Sep 11, 2020

Starson v Swayze, 2003 SCC 32

Starson v. Swayze, 2003 SCC 32, [2003] 1 SCR 722

CONTENT WARNING: This post contains discussions of psychiatric hospitals, involuntary detention, forced treatment, bipolar disorder and schizophrenia.

Background.

Professor Starson (born Scott Jeffery Schutzman) was, by all accounts, a brilliant self-taught physicist. He had frequently been in and out of mental institutions in the US and Canada since 1985. He has been diagnosed with different mental disorders but most often with bipolar disorder. At the time of this case, he had most recently been admitted to hospital after being found not criminally responsible for making death threats and the Ontario Review Board ordered his detention for 12 months. Starson’s physicians proposed a treatment including multiple types of medication. He refused to take it.

The attending physician found him not capable of deciding whether to reject or accept the proposed medical treatment. The Ontario Health Care Consent Act (“HCCA”) permits a person to be treated without consent if they lack capacity. Starson appealed to the Ontario Consent and Capacity Board for a review of the physician’s decision. The Board confirmed the physician’s decision, but was overturned by the Superior Court of Justice on Judicial Review. The supervising physician appealed up to the appeal to the Supreme Court.

Verdict: Appeal dismissed. The findings of the Superior Court were upheld. The Board misapplied the statutory test for capacity and improperly substituted its own opinion of Starson’s best interests. Starson had the capacity to make his own decisions regarding his healthcare.

Why was this case important?

This case was a landmark decision because it affirmed, in the highest court in Canada, the right of an individual to refuse medical treatment even if a medical professional thinks it is not in their best interest to do so. The only thing that matters is if they have the capacity to appreciate the consequences of their refusal.

The Consent and Capacity Board’s mandate is to judge individuals solely on their capacity to accept or reject treatment. In this case, not only did they stray from this mandate by deciding to act in Starson’s best interests, they also misinterpreted the test for capacity in the HCCA.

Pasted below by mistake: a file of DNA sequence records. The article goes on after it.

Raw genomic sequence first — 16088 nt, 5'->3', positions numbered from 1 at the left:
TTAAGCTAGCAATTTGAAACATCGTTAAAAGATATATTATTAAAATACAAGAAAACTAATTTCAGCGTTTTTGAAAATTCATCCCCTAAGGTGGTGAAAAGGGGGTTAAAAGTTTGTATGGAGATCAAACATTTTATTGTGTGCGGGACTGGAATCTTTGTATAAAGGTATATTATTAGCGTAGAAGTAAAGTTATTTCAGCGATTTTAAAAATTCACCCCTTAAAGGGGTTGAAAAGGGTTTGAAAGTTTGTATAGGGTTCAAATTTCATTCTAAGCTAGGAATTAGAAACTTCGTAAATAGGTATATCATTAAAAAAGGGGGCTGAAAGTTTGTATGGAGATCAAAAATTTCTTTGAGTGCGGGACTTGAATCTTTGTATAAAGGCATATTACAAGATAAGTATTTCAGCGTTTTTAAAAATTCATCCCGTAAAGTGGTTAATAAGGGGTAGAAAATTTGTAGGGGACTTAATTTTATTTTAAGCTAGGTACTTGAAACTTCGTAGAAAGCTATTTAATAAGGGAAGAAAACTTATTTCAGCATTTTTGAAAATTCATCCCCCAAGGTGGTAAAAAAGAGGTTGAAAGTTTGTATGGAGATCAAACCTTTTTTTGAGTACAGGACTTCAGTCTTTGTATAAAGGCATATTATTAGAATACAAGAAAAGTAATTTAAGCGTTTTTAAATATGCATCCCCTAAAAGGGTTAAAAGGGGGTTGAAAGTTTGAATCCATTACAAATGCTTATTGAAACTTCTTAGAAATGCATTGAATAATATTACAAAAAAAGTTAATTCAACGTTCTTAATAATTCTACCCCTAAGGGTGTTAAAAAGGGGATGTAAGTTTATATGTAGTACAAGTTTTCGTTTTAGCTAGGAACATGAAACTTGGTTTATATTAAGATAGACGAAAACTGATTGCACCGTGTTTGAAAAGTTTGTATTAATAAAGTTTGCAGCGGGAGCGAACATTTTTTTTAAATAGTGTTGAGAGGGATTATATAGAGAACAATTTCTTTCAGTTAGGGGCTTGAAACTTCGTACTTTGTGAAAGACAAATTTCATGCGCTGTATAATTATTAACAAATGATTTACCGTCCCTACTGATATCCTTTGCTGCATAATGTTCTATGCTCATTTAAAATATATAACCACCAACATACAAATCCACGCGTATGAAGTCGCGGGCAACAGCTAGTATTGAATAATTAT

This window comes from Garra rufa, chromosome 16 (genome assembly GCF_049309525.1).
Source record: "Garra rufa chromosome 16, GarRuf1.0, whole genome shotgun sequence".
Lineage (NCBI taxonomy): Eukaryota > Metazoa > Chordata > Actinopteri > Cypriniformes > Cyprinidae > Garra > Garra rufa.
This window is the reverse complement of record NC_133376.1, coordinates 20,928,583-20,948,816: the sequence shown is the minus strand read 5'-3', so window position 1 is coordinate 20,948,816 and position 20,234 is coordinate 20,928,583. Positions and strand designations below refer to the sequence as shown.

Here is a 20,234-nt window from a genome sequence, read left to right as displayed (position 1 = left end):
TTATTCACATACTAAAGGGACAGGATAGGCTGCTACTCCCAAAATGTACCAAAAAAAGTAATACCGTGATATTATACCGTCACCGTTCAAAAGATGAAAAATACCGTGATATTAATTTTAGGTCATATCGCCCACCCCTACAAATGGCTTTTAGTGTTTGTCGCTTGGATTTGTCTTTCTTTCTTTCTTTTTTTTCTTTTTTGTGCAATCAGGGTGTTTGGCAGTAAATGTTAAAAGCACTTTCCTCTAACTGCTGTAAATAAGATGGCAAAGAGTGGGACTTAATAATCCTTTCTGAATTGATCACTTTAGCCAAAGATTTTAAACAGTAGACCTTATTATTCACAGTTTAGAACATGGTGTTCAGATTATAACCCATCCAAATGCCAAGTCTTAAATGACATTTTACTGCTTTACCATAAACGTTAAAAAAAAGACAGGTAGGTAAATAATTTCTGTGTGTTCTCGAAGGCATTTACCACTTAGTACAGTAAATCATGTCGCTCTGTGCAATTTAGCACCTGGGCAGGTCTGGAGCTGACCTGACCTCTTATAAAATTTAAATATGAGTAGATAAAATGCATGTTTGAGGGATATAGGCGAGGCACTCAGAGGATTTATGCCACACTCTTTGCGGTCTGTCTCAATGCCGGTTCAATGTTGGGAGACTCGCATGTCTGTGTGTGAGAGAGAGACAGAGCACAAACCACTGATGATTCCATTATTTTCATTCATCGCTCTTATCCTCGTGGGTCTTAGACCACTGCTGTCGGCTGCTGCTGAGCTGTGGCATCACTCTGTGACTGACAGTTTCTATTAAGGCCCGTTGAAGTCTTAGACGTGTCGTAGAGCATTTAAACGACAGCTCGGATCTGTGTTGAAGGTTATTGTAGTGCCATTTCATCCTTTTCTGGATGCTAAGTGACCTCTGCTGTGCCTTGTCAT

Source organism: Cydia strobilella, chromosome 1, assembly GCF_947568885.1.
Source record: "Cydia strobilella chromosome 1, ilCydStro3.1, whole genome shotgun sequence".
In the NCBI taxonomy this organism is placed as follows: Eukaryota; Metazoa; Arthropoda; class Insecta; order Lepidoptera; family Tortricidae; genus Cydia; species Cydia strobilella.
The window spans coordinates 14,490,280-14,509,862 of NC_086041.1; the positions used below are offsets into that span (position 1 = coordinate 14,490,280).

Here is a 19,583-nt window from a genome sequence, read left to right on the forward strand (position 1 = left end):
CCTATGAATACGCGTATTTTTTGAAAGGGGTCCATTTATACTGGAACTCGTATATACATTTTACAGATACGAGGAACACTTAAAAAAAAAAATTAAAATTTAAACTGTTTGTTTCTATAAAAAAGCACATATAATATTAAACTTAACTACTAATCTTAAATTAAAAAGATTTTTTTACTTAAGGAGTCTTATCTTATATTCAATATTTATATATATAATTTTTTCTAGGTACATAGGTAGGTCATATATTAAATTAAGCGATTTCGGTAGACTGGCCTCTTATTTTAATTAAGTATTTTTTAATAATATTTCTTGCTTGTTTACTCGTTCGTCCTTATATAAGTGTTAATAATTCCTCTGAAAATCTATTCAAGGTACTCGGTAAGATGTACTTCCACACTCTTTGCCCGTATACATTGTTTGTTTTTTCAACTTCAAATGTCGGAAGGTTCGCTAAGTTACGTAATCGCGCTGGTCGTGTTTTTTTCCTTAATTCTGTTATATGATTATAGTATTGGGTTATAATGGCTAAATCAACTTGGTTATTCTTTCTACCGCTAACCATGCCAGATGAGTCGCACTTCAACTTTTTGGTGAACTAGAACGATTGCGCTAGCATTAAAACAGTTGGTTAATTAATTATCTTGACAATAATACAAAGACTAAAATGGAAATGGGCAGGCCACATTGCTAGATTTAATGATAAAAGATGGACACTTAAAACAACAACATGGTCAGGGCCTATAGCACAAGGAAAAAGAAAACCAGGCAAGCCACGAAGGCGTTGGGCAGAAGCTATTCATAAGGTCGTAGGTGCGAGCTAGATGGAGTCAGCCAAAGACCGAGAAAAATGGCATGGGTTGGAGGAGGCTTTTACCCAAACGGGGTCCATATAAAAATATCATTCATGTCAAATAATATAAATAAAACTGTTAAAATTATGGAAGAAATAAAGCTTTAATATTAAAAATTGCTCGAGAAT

Capacity to consent to or refuse treatment.

Capacity is narrowly defined in section 4(1) of the HCCA. A person is presumed capable to decide to accept or reject medical treatment. The attending physician must prove the patient is incapable. This must be done on a balance of probabilities, meaning they must convince the judicial actor that it is more likely true than not. As a result, patients with mental disorders are presumptively entitled to make their own treatment decisions.

Capacity involves two criteria:

  • A person must be able to understand the information that is relevant to making a treatment decision. This requires the cognitive ability to process, retain and understand the relevant information.
  • A person must be able to appreciate the reasonably foreseeable consequences of the decision or lack of one. This requires the patient to be able to apply the relevant information to his or her circumstances, and to be able to weigh the foreseeable risks and benefits of a decision or lack thereof.
  • To satisfy these criteria, a patient does not need to agree with the diagnosis of their physician in order to apply the relevant information. Psychiatry is not an exact science and differences in opinion are possible and expected. A patient needs to only demonstrate that they have a mental “condition” and be able to recognize the possibility he is affected by that condition. They do not need to agree this condition is an “illness” or otherwise view it in negative terms.

    The patient also needs to have the ability to appreciate the consequences of a decision. That does not mean they need actual appreciation of those consequences. They only need to understand the nature of the proposed treatment, the benefits and risks, alternative courses of action, and the expected consequences of not having the treatment. If they appreciate these parameters, regardless of how their evaluation of the information might vary from the physician’s, they have the ability to appreciate the decision.

    Impact and aftermath.

    According to CanLII, Starson v Swayze has been cited by over 1600 court and tribunal cases, including 208 courts and 47 appeal courts. The majority of the remaining cases took place at provincial Consent and Capacity Boards.

    The decision was viewed by many in the legal community as a victory for Starson and other psychiatric patients, but by May 2005 Professor Starson had been continuously held against his will in Ontario psychiatric hospitals for nearly seven years without treatment. Starson's psychiatrists could involuntarily detain him but were unable to administer medication until the Supreme Court resolved the capacity issue.

    The BC Schizophrenic Society (BCSS) questions whether the decision really was a victory for Starson. Starson's mental health deteriorated without treatment after 2003. He developed paranoid delusions and his weight plummeted to 118 pounds. Fearing Starson's death was imminent, his psychiatrist once again assessed him as incapable of consenting to treatment. The Ontario Consent and Capacity Board confirmed this and Starson was administered antipsychotic medication. At this point he began to recover.

    You can read more of the BCSS' analysis of the case, and the laws surrounding it, here.